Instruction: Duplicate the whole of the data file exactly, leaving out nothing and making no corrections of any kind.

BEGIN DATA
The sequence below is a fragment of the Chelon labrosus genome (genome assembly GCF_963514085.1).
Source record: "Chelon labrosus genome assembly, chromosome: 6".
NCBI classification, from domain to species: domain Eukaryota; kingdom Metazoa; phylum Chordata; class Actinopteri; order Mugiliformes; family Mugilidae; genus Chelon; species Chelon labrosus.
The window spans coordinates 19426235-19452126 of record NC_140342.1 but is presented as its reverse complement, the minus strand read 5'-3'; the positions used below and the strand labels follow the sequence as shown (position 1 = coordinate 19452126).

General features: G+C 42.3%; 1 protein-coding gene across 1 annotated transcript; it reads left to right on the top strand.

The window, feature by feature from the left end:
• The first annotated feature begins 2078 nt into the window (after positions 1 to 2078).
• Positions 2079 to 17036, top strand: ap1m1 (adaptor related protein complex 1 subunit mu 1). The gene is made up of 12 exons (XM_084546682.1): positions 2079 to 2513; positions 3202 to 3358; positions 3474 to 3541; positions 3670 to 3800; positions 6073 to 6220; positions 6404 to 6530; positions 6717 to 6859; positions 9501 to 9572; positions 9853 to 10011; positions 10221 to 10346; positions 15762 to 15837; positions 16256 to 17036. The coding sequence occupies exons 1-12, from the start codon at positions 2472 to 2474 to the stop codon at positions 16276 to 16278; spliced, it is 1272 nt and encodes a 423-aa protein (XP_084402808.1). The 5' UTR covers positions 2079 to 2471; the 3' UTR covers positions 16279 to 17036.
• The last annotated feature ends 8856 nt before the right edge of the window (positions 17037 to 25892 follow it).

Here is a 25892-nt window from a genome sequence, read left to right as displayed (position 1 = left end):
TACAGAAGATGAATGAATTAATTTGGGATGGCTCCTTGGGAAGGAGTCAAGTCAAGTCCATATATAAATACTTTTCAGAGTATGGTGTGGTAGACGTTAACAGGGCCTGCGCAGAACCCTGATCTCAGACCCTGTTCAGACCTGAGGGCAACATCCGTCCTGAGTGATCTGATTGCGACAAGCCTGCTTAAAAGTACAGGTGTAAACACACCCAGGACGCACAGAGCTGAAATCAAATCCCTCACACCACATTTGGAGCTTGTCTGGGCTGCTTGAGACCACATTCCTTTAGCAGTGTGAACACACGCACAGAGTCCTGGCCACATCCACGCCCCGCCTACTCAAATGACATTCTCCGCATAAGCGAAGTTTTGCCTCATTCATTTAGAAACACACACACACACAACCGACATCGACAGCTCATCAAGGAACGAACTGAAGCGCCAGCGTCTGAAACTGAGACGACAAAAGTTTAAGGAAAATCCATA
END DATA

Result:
The sequence below is a fragment of the Chelon labrosus genome (genome assembly GCF_963514085.1).
Source record: "Chelon labrosus genome assembly, chromosome: 6".
NCBI classification, from domain to species: domain Eukaryota; kingdom Metazoa; phylum Chordata; class Actinopteri; order Mugiliformes; family Mugilidae; genus Chelon; species Chelon labrosus.
The window spans coordinates 19426235-19452126 of record NC_140342.1 but is presented as its reverse complement, the minus strand read 5'-3'; the positions used below and the strand labels follow the sequence as shown (position 1 = coordinate 19452126).

General features: G+C 42.3%; 1 protein-coding gene across 1 annotated transcript; it reads left to right on the top strand.

The window, feature by feature from the left end:
• The first annotated feature begins 2078 nt into the window (after positions 1 to 2078).
• Positions 2079 to 17036, top strand: ap1m1 (adaptor related protein complex 1 subunit mu 1). The gene is made up of 12 exons (XM_084546682.1): positions 2079 to 2513; positions 3202 to 3358; positions 3474 to 3541; positions 3670 to 3800; positions 6073 to 6220; positions 6404 to 6530; positions 6717 to 6859; positions 9501 to 9572; positions 9853 to 10011; positions 10221 to 10346; positions 15762 to 15837; positions 16256 to 17036. The coding sequence occupies exons 1-12, from the start codon at positions 2472 to 2474 to the stop codon at positions 16276 to 16278; spliced, it is 1272 nt and encodes a 423-aa protein (XP_084402808.1). The 5' UTR covers positions 2079 to 2471; the 3' UTR covers positions 16279 to 17036.
• The last annotated feature ends 8856 nt before the right edge of the window (positions 17037 to 25892 follow it).

Here is a 25892-nt window from a genome sequence, read left to right as displayed (position 1 = left end):
TACAGAAGATGAATGAATTAATTTGGGATGGCTCCTTGGGAAGGAGTCAAGTCAAGTCCATATATAAATACTTTTCAGAGTATGGTGTGGTAGACGTTAACAGGGCCTGCGCAGAACCCTGATCTCAGACCCTGTTCAGACCTGAGGGCAACATCCGTCCTGAGTGATCTGATTGCGACAAGCCTGCTTAAAAGTACAGGTGTAAACACACCCAGGACGCACAGAGCTGAAATCAAATCCCTCACACCACATTTGGAGCTTGTCTGGGCTGCTTGAGACCACATTCCTTTAGCAGTGTGAACACACGCACAGAGTCCTGGCCACATCCACGCCCCGCCTACTCAAATGACATTCTCCGCATAAGCGAAGTTTTGCCTCATTCATTTAGAAACACACACACACACAACCGACATCGACAGCTCATCAAGGAACGAACTGAAGCGCCAGCGTCTGAAACTGAGACGACAAAAGTTTAAGGAAAATCCATA